16 Mar 2005

2, 3 and 4 only if....

Lately, couple of my friends--not sure what to call them, pro-Islam, those with a prayer mark, neo-islamist-- have been populating this idea: men in the muslim, and Egyptian society in particular, should take more than one wife for the sake of saving the muslim community. Their main reasons for that were based on the latest statistics declaring that women out-numbered men leading to the spreading of a phenomena which our society calls 'anousa'. A pathetic, women-mocking, I assume a slang word that doesn't exist in fusha, that means women who passed a certain age without getting married. This phenomena on the long run, if it hadn't already, will imperil the muslim society and allow for the spreading of adultery, and the like. What I found amusing was A.'s wife, listening to the conversation, nodded to what A. had said and asseredt that, 'Yes, I will accept A. take a second wife. It is time we stop looking for our own pleasure and serve a divine cause....etc.' ok, now it is a duty on every muslim. Fine.

I carefully hid this conversation in my subconscious, until one day it was forced out of the dead. One of those 'loud shouting' programs was debating why our society (women in particular) should change how it looks to men taking more than one wife? The group advocating polygramy, surprisingly a woman on its panel, was calling it a religious duty, permitted by Islam for public maslaha: protecting society, men and women, and guarding them aganist sins. A somehow logical ra'y that I am not interested in debating. What perplexed me was women stand regarding this more than one wife issue. It seems that more and more women are cool with this. My twisted mind thinks that their only reason for advocating sharing their men is because they are mean, malicious, miserable women who think that sharing their husbands is a sort of collective punishment, and to show other women how much they are suffering. In other way, sharing the madroub, with its various versions...!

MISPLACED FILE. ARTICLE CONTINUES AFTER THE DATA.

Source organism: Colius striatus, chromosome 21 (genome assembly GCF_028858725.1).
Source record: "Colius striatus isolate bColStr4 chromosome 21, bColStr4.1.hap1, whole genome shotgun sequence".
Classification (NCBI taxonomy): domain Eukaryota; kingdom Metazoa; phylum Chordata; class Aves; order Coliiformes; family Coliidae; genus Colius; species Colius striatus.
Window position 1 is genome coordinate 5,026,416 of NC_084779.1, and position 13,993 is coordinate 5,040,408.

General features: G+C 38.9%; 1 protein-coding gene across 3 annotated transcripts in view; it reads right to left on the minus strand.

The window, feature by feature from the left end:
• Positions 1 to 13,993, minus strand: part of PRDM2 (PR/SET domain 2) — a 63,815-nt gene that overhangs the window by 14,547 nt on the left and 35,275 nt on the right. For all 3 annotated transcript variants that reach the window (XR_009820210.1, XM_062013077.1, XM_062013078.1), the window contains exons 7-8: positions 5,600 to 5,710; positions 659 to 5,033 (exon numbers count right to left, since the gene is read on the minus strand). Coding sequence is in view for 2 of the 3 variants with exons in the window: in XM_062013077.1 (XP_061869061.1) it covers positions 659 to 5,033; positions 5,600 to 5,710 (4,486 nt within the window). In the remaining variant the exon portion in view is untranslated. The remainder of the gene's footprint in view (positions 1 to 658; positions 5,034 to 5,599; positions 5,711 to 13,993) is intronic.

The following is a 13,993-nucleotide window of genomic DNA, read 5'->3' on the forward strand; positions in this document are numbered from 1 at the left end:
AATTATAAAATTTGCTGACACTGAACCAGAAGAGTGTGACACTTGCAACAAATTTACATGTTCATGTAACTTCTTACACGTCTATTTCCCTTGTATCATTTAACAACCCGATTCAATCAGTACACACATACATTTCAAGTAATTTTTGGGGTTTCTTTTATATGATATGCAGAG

As for this ra'y, ijtihad of nass, re-reading, unreading of sacred text, I don't know what I call it, I pulled out Qutb's Coran exegesis, 'fee zilal al-coran', to check what he wrote about it. I am not a fan of Qutb, but it was what I found handy.

Qutb was really very organized in how he addressed this issue. He initially explained these verses in the light of the time they were revealed, and the prevailing Arab/Jahiliya practice of having a large number of wives, 10 at a time. To the men of that time, these verses were limiting. A call to tame men 'sexual desire'.

As for our modern society, Qutb re-read these verses as a conditioned rukhsa or license to polygramy. His argument stems from his deep conviction that Islam is a religion whose first priority is the welfare of man and society; a religion that addresses and knows man's fitrah, and all its legalizations are for this sole reason.